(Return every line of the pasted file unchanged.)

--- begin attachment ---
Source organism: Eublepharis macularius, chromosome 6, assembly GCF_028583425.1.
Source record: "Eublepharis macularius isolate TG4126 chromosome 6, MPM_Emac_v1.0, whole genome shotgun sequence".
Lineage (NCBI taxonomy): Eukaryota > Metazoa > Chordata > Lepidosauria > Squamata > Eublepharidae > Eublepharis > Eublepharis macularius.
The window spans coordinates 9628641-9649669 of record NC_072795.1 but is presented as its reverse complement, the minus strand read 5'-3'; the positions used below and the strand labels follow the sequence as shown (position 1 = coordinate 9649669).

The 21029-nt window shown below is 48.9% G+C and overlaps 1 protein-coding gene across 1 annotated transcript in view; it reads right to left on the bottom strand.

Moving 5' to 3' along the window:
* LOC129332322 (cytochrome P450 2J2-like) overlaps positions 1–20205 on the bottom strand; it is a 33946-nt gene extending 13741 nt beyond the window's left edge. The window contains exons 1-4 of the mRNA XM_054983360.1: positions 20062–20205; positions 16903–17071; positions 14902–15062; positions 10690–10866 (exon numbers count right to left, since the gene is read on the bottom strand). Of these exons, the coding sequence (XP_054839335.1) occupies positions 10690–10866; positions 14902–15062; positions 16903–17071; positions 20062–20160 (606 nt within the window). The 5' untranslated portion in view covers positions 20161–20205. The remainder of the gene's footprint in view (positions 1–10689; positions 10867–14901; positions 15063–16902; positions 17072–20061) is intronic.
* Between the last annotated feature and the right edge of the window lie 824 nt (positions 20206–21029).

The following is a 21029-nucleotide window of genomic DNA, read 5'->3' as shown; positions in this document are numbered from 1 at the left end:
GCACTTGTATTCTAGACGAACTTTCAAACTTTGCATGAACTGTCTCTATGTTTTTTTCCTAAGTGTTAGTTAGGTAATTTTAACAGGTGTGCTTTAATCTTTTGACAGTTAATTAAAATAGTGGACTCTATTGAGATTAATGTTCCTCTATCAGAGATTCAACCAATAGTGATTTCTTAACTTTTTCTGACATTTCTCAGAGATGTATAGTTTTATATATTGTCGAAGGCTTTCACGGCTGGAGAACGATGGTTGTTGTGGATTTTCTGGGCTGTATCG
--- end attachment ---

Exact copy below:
Source organism: Eublepharis macularius, chromosome 6, assembly GCF_028583425.1.
Source record: "Eublepharis macularius isolate TG4126 chromosome 6, MPM_Emac_v1.0, whole genome shotgun sequence".
Lineage (NCBI taxonomy): Eukaryota > Metazoa > Chordata > Lepidosauria > Squamata > Eublepharidae > Eublepharis > Eublepharis macularius.
The window spans coordinates 9628641-9649669 of record NC_072795.1 but is presented as its reverse complement, the minus strand read 5'-3'; the positions used below and the strand labels follow the sequence as shown (position 1 = coordinate 9649669).

The 21029-nt window shown below is 48.9% G+C and overlaps 1 protein-coding gene across 1 annotated transcript in view; it reads right to left on the bottom strand.

Moving 5' to 3' along the window:
* LOC129332322 (cytochrome P450 2J2-like) overlaps positions 1–20205 on the bottom strand; it is a 33946-nt gene extending 13741 nt beyond the window's left edge. The window contains exons 1-4 of the mRNA XM_054983360.1: positions 20062–20205; positions 16903–17071; positions 14902–15062; positions 10690–10866 (exon numbers count right to left, since the gene is read on the bottom strand). Of these exons, the coding sequence (XP_054839335.1) occupies positions 10690–10866; positions 14902–15062; positions 16903–17071; positions 20062–20160 (606 nt within the window). The 5' untranslated portion in view covers positions 20161–20205. The remainder of the gene's footprint in view (positions 1–10689; positions 10867–14901; positions 15063–16902; positions 17072–20061) is intronic.
* Between the last annotated feature and the right edge of the window lie 824 nt (positions 20206–21029).

The following is a 21029-nucleotide window of genomic DNA, read 5'->3' as shown; positions in this document are numbered from 1 at the left end:
GCACTTGTATTCTAGACGAACTTTCAAACTTTGCATGAACTGTCTCTATGTTTTTTTCCTAAGTGTTAGTTAGGTAATTTTAACAGGTGTGCTTTAATCTTTTGACAGTTAATTAAAATAGTGGACTCTATTGAGATTAATGTTCCTCTATCAGAGATTCAACCAATAGTGATTTCTTAACTTTTTCTGACATTTCTCAGAGATGTATAGTTTTATATATTGTCGAAGGCTTTCACGGCTGGAGAACGATGGTTGTTGTGGATTTTCTGGGCTGTATCG